By Peter Wozniak
Defendants should be stripped of the right to trial by jury for minor offences in order to save millions of pounds, the victims commissioner has argued.
'Either-or' offenders, who may be tried in either a crown court or a magistrates court, should be shifted entirely to the latter said Louise Casey, the former Labour anti-social behaviour tsar.
Claiming that giving jury trials for small-scale crimes clogs up the crown courts with costly prosecutions, Ms Casey said: "In a time of spending cuts, we need to abandon some of the genteel traditions and niceties of the legal system.
"How can it be right that a jury can be made to convene to hear arguments about the theft of £20 worth of tea bags as is the case now, when a magistrate could do the job justly but costing far less?"
She claimed that if half of the so-called either-or cases were shifted to magistrates courts, £30 million would be saved in the costs of setting up a jury for crown court cases which often end in guilty pleas anyway.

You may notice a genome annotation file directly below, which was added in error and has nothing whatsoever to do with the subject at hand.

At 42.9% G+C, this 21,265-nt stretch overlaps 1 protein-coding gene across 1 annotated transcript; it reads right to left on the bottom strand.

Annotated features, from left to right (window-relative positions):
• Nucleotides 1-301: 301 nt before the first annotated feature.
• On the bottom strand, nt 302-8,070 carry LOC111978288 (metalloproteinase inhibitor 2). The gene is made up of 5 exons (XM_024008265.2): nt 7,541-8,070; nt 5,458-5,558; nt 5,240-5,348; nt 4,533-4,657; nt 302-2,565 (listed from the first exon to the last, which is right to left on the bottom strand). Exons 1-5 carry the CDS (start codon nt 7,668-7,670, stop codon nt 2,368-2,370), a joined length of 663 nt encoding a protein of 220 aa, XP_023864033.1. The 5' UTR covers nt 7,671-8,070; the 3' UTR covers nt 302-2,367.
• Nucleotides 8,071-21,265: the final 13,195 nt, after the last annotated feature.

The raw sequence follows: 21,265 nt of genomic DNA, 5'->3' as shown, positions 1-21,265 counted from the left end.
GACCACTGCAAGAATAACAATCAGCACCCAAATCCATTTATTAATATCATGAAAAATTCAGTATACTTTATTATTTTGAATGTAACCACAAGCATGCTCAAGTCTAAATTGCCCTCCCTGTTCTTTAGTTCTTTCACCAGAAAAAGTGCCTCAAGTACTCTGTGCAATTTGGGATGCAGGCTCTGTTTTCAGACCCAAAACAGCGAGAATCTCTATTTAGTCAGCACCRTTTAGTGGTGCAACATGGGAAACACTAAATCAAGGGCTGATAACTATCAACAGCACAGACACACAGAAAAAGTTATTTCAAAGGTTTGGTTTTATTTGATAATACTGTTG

The Ministry of Justice is set to be cut by a quarter under the spending review announced last month.
In a sign that Whitehall cost-cutting may impact on the legal process, Ms Casey added that the right to trial should not be viewed as "sacrosanct" in cases such as "the theft of a bicycle or stealing from a parking meter".
The commissioner insisted the proposals weren't simply about saving money though. She claimed removing thousands of minor cases from crown courts could free up resources to care for the victims of serious crime.